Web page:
GOP dilemma: Draw new voters without irking base

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  • Interloper Portland, OR
    May 30, 2013 8:27 a.m.

    I would urge people scratching their heads about why support for the GOP is eroding to read the comments by people on the far Right here and at other sites. The hostility they express to people of color and those of limited means is disseminated to everyone these days because of the Internet. It simply is not possible for those of us who are not white, not reactionary and/or not Christian to share a political party with people who hate us. As long as those people have the loudest voices in the GOP, we will not be joining it.

  • Bored to the point of THIS! Ogden, UT
    May 28, 2013 1:18 p.m.

    That's the fundamental problem with the Republican party as is... they (their base) want to be an elite group rather than open and accepting to others. If they (the base) don't move past themselves they will find themselves on the short end of most broad based elections.

    Often they speak of "core values". It's good for the Republicans to have 'core values' but their problem is that compromise, tolerance, acceptance, and empathy are not a part of those values.

  • LDS Liberal Farmington, UT
    May 28, 2013 12:02 p.m.

    Let them go...Let them go...

    The Republicans are suffering the same death throes of the Whig Party they replaced.

    Although winning Presidential elections for many years,
    The Whigs claimed to be the "Conservative" Party,
    they suffered divisions over slavery (they were pro-slavery - while America in general was moving away from it),
    promoted American Protectionism,
    Fought hard against immigration [singling out the Mexicans, Irish and Germans].

    Early Whigs were pro-expansion [ala, Jerfferson] and pro-public education,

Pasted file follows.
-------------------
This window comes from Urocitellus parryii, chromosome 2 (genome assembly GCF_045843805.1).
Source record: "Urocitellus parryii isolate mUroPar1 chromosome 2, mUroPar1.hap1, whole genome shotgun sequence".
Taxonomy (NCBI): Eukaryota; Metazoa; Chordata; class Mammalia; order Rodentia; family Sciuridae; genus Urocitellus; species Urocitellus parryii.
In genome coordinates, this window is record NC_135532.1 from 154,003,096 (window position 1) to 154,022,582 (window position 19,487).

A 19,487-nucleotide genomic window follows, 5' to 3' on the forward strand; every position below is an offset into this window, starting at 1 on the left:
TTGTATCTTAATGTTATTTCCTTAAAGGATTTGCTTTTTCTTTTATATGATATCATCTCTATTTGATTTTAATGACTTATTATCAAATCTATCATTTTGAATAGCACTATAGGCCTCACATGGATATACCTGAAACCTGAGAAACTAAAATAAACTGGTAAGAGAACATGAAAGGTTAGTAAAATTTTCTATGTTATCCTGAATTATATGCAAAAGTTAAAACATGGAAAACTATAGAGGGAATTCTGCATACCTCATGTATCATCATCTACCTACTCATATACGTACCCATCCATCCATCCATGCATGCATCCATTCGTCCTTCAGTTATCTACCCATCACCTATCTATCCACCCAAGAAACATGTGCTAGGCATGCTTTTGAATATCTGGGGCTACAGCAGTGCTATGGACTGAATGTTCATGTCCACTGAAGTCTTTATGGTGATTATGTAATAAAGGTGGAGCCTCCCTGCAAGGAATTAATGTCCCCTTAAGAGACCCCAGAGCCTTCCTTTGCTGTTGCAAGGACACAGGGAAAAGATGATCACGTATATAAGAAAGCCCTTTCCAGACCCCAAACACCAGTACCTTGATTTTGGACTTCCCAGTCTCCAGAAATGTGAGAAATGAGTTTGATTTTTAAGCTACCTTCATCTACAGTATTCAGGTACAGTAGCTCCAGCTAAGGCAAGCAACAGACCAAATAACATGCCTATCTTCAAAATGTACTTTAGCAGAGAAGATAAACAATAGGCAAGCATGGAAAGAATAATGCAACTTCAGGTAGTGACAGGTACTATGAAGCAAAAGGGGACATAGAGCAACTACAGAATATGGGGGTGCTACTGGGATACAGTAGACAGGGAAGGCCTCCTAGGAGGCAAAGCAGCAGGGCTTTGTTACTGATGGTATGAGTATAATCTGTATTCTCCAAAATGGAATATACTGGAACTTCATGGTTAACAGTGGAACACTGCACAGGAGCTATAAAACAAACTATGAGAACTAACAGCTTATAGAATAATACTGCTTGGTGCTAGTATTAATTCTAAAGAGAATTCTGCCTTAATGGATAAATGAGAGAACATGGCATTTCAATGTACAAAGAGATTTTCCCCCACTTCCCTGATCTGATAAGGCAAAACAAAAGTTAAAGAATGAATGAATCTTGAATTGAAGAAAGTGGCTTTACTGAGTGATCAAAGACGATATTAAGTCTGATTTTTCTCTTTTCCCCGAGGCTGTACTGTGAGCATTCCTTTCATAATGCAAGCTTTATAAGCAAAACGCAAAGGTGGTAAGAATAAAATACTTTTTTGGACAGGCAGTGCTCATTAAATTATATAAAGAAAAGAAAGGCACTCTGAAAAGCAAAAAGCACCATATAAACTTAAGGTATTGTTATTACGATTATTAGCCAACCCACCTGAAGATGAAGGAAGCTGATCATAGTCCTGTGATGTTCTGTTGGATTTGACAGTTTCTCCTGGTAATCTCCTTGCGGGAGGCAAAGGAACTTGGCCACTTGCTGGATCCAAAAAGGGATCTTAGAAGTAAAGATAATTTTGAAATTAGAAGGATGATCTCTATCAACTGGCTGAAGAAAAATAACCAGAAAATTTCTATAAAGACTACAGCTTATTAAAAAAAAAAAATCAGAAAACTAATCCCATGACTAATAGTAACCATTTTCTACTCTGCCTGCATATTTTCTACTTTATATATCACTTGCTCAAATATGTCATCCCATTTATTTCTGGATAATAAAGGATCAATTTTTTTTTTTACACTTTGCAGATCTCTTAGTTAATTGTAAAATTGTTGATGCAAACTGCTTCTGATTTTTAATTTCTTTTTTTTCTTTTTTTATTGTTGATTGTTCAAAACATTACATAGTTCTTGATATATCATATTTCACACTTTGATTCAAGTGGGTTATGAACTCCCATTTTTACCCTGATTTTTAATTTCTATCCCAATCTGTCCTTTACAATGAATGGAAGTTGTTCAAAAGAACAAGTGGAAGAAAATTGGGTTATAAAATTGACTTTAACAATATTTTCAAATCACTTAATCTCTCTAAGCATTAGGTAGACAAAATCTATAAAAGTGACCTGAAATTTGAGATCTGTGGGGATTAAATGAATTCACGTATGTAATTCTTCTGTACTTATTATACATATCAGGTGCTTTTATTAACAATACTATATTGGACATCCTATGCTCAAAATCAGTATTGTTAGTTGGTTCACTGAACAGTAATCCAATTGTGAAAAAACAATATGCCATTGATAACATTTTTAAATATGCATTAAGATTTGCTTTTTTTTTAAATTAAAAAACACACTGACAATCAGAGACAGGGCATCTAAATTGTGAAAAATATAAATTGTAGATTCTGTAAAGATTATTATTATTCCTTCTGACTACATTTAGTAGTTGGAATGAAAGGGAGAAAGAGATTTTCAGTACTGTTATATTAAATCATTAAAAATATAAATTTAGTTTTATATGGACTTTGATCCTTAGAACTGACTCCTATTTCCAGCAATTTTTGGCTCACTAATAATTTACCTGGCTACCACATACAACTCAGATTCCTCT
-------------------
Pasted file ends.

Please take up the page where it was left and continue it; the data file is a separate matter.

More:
while later Whigs fell into becoming a party lacking in new ideas, and just being the "opposition party" of "No".

    Irony of the day --
    Republicans are going the way of the Whigs they replaced.

  • JoeBlow Far East USA, SC
    May 28, 2013 11:04 a.m.


    I agree that Mitt is a decent guy. But, one would be hard pressed to say that he has more morals and ethics than Obama. One would also be hard pressed to say that he ran a "cleaner" campaign than Obama.

    As far as Mitt's leadership skills, I am not too sure that they were wanted or needed.

    According to Grover Norquist

    “We don’t need a president to tell us in what direction to go. We know what direction to go. We want the Ryan budget,” he told New York magazine. “Pick a Republican with enough working digits to handle a pen to become president of the United States.”

  • JWB Kaysville, UT
    May 28, 2013 9:15 a.m.

    The Republican Party since President Nixon's fall from grace, law, example, lack of moral values has led them down the trail to President Reagan. He knew how to get the votes by setting an example. He was tried and trued on and off the screen in public and even hard decisions in his private life. His Vice-President Bush was not a strong man but had money and some bureaucracy behind him. If he had strong moral character he would have defeated Bill Clinton. That lack of real leadership allowed Ross Perot to divide the party up. Perot wasn't there to help the Republicans or he would have stopped his run after the convention. Since then, Democrats have gotten people elected who don't have a hint of character, being stalwart or true to the Constitution of the United States of America.

    Republicans around the country were upset with President Obama's lack of values but they didn't want Mitt Romney who had moral and ethical values with leadership and had governed with success. Instead people elected a man who has none of those values. Republicans need to bring fragments together with a common goal of integrity.

  • HS Fan Salt Lake City, UT
    May 28, 2013 8:05 a.m.

    Your living in denial. Clinton left office with the highest approval ratings since Dwight and still has them. Your opinion is shared by many in Utah but not by many else accross America.